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Chapter Two: Recall the Days That Still Are to Come

Page 30, middle; more on Alan Trist's background and on Kepler's:

Trist remembers, "I had just come over from Paris — before I came to California I spent a few months hanging out on the Left Bank and going to Shakespeare & Company bookstore. So I went from Shakespeare & Company to Kepler's and it seemed to me to be two parts of the same thing. I'd been studying the symbolist poets in Paris — Mallarmι and Rimbaud and Verlaine, as well as Henry Miller — Nexus, Plexus — books that were banned in other countries. I also was living right next door to the 'Beat Hotel,' near Place St. Michel, which was a place where Corso and various other Beats stayed when they came to Paris. The Beats were like half a generation older than us, and they would allow us younger denizens of the Left Bank to come up to their pot dens by the Seine for a glimpse of the tradition.

"So from that experience I came straight over to Palo Alto and I immediately saw the connection. The bohemian tradition, and what was going on in the Bay Area. The bohemian tradition had jumped the Atlantic and the American continent and landed squarely in San Francisco. I saw a continuity there that was very compelling when I walked into Kepler's.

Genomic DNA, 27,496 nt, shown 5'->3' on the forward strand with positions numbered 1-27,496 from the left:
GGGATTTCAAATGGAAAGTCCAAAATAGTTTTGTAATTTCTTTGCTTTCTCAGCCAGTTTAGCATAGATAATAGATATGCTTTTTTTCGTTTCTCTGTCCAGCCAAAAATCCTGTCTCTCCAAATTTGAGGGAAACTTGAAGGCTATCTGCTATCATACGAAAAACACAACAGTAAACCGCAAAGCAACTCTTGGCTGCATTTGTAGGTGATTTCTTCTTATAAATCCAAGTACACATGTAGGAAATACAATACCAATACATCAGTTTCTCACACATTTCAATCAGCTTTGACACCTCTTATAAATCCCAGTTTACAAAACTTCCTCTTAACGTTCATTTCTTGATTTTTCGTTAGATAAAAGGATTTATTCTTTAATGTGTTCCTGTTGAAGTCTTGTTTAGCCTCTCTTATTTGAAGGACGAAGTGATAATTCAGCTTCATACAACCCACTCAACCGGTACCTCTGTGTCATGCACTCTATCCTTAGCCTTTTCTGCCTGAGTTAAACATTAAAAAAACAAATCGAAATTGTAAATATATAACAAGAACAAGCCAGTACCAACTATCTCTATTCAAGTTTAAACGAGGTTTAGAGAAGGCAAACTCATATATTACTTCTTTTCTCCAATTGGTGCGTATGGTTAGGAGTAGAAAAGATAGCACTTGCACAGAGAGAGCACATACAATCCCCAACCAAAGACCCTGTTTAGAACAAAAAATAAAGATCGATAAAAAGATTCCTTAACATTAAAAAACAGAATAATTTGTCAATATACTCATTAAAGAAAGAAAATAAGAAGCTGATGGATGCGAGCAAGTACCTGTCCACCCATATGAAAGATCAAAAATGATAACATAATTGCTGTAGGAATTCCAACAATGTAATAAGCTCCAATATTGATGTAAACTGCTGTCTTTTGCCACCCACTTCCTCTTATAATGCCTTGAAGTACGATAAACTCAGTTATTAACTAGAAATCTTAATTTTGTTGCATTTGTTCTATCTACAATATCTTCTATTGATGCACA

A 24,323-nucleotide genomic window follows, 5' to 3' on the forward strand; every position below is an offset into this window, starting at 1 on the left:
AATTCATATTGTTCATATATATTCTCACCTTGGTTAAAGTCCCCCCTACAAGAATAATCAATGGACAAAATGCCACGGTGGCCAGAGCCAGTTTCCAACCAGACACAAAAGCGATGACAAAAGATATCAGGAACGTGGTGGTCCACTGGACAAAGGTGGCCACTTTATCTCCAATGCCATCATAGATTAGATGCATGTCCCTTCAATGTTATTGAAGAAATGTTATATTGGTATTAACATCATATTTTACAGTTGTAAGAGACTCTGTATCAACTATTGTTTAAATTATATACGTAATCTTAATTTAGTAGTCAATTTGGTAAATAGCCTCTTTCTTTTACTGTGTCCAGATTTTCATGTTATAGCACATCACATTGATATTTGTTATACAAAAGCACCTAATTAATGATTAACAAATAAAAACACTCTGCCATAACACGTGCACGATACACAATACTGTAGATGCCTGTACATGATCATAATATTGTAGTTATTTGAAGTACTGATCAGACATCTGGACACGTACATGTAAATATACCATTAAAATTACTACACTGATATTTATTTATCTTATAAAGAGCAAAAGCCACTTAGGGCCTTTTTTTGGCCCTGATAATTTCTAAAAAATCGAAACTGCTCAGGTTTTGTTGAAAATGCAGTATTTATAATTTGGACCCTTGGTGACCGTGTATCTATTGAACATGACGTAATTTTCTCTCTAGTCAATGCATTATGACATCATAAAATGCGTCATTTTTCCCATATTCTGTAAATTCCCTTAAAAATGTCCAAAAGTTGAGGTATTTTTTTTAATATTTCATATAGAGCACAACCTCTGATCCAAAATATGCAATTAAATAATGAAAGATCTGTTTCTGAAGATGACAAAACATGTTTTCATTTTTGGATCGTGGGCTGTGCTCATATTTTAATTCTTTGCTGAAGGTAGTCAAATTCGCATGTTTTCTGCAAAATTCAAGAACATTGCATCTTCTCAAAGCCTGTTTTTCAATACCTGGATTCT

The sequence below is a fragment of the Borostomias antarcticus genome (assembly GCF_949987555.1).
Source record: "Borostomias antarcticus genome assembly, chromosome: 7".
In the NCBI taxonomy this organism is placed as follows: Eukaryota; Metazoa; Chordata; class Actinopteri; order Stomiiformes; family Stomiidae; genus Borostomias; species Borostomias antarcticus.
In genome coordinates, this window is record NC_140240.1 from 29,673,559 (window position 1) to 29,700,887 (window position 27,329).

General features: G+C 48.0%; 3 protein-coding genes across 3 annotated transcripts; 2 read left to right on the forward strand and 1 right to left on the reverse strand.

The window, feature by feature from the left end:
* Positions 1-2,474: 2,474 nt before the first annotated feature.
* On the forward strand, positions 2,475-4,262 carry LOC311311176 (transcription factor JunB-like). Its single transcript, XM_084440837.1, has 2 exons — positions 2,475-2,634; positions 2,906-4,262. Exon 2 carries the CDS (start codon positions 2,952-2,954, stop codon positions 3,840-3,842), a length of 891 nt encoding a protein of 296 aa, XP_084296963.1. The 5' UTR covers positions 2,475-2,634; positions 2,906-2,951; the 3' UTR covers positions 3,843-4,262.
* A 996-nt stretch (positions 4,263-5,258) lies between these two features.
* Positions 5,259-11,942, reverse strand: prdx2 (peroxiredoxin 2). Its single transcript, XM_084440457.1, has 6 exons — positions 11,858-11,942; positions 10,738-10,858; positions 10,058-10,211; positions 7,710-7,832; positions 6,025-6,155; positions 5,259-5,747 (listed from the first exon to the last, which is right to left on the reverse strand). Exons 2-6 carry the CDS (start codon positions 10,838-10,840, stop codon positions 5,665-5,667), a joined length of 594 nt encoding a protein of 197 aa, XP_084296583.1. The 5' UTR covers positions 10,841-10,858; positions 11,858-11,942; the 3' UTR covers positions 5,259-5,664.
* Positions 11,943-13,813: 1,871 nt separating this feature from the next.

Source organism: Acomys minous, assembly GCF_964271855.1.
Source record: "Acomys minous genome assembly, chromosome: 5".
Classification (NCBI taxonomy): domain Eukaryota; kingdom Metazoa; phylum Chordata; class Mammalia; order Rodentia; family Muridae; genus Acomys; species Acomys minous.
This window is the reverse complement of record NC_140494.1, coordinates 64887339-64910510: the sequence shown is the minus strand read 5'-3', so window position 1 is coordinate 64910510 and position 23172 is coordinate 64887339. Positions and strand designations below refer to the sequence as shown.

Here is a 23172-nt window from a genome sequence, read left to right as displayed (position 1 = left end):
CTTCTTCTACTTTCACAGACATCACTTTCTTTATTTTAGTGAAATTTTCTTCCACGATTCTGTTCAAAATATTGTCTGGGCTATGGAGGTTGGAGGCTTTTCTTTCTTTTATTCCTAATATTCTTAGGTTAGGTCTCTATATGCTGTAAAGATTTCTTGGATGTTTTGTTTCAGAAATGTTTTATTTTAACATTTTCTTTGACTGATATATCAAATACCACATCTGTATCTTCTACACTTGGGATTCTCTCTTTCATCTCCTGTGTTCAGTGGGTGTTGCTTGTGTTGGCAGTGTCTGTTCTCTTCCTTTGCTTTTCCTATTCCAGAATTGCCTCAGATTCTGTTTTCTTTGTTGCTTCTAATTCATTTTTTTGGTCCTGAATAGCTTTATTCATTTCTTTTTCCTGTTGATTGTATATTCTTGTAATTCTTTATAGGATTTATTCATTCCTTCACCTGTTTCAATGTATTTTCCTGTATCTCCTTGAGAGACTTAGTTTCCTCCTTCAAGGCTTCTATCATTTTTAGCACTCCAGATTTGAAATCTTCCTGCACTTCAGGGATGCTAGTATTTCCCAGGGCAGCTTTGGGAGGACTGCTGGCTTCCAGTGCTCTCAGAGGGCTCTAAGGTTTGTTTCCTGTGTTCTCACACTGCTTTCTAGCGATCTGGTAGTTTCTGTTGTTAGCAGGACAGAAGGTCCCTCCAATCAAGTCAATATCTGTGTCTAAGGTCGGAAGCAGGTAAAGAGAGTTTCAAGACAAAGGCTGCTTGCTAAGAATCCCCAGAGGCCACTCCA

"I was also fresh from the Campaign for Nuclear Disarmament marches in London, so I felt quite at home with the political vibe of the place."

Page 30, lower middle; more on Kepler's:

"Palo Alto always had a well-to-do liberal contingent, but not many activists," Ira Sandperl says. "In those days, Kepler and I were probably the most active radical pacifists, and we 'got it' all the time from people who didn't agree with us. It was only later in the movement, when the violent activists came, that they looked back on us with appreciation," he says with a hearty laugh. "Roy Kepler was the most extraordinary fellow I've ever met anywhere. I've never met a man so committed, with so much dignity and intelligence, who was also almost completely nonjudgmental. He got along with everybody, and that's one reason everybody hung out at Kepler's."